Union Square Publishing, Inc., 2020
180 pp. $14.95 (Paperback)

In his latest book, Heroes, Legends, Champions: Why Heroism Matters, Andrew Bernstein identifies the key traits of heroes, discusses their importance to human life, and examines prevalent ideas that are antithetical to heroism.

Zeroing in on the nature of heroism, Bernstein points out that people take a variety of approaches to life. Some are honest and productive, forging their own paths through life. Others are dishonest and parasitic, preying on the producers. Still others are purposeless, wandering through life without direction or meaning. But, he says, a few are larger than life; they achieve momentous, life-serving values—they are heroes.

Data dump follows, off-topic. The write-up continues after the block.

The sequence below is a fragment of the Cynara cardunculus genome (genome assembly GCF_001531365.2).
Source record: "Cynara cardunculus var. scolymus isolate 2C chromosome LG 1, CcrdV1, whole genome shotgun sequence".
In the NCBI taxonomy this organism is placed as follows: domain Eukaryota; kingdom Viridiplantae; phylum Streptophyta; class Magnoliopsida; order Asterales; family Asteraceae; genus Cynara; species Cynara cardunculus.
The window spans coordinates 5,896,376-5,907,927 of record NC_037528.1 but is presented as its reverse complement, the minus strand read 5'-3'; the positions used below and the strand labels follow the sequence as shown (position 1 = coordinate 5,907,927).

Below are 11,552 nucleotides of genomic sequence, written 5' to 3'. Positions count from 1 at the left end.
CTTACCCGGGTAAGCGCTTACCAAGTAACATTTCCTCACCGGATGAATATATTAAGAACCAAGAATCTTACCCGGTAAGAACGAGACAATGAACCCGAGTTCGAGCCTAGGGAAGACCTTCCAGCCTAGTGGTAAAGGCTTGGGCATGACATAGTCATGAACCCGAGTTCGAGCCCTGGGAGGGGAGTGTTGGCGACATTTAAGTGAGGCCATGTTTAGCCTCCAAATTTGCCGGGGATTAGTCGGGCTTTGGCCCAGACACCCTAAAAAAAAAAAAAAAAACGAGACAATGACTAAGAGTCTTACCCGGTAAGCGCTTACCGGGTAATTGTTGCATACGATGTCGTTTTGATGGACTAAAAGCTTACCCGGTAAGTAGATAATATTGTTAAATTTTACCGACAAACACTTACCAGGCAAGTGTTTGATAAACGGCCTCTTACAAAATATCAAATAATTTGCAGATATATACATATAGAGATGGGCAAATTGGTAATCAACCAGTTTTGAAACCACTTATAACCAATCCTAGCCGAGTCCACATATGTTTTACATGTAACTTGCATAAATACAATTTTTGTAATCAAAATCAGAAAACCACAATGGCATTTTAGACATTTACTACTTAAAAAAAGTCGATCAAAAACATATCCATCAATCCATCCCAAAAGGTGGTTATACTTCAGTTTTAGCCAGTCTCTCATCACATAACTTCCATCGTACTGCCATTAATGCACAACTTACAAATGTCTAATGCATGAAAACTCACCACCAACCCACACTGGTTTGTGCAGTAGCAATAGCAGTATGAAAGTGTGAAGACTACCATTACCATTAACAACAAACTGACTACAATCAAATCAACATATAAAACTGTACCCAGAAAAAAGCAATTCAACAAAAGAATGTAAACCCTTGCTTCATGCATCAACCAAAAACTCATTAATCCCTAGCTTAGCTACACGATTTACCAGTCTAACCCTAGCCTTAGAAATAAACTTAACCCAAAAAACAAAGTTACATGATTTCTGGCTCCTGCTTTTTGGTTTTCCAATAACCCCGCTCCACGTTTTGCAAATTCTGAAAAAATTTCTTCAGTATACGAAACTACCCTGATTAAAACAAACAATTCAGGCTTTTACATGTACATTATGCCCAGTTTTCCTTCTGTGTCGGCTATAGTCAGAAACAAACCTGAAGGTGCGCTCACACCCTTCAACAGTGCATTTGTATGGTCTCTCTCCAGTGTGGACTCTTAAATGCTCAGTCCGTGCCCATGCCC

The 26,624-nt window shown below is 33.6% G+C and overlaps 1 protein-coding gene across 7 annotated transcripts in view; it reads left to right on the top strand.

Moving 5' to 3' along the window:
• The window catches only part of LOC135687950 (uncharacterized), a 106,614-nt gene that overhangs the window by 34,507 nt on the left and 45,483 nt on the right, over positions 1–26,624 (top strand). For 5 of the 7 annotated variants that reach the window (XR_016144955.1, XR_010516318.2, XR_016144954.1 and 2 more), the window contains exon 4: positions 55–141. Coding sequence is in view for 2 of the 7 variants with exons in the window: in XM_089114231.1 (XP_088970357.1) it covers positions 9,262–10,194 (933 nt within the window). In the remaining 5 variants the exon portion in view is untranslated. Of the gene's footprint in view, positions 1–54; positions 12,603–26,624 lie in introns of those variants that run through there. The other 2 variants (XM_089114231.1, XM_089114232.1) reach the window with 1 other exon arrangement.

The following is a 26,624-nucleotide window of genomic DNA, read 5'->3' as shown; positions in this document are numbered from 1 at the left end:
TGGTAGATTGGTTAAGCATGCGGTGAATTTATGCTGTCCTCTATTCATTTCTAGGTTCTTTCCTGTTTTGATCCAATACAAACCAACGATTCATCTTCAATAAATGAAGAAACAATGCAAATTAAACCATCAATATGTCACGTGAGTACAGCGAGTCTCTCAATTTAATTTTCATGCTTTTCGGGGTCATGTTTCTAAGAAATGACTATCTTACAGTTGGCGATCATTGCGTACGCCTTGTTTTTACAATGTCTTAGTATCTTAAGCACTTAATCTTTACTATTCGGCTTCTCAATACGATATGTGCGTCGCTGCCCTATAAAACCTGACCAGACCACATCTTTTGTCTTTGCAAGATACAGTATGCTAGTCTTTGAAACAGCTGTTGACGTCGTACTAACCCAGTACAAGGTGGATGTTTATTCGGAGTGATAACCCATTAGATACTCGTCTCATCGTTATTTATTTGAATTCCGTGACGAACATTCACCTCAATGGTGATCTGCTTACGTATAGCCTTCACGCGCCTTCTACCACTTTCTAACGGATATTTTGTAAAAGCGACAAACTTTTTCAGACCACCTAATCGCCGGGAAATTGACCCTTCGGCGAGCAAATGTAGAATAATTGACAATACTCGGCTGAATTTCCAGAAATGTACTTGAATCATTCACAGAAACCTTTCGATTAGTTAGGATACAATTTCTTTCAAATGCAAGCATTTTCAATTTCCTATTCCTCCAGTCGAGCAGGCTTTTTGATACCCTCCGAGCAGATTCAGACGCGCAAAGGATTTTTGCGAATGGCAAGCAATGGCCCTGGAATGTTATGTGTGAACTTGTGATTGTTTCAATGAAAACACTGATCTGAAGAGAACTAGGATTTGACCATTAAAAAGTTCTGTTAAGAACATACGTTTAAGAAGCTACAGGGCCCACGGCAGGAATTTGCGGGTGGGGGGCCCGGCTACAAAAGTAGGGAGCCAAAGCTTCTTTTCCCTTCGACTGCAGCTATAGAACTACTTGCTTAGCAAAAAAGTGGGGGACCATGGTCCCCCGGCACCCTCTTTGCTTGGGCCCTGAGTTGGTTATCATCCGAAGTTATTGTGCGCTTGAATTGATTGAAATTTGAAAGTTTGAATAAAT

According to Bernstein, a hero is, “A morally upright individual who, with ability and dauntlessness equal to the task, confronts the obstacles and/or dangers arising in pursuit of significant life-advancing goals, and who triumphs in at least the moral sense” (55). . . .

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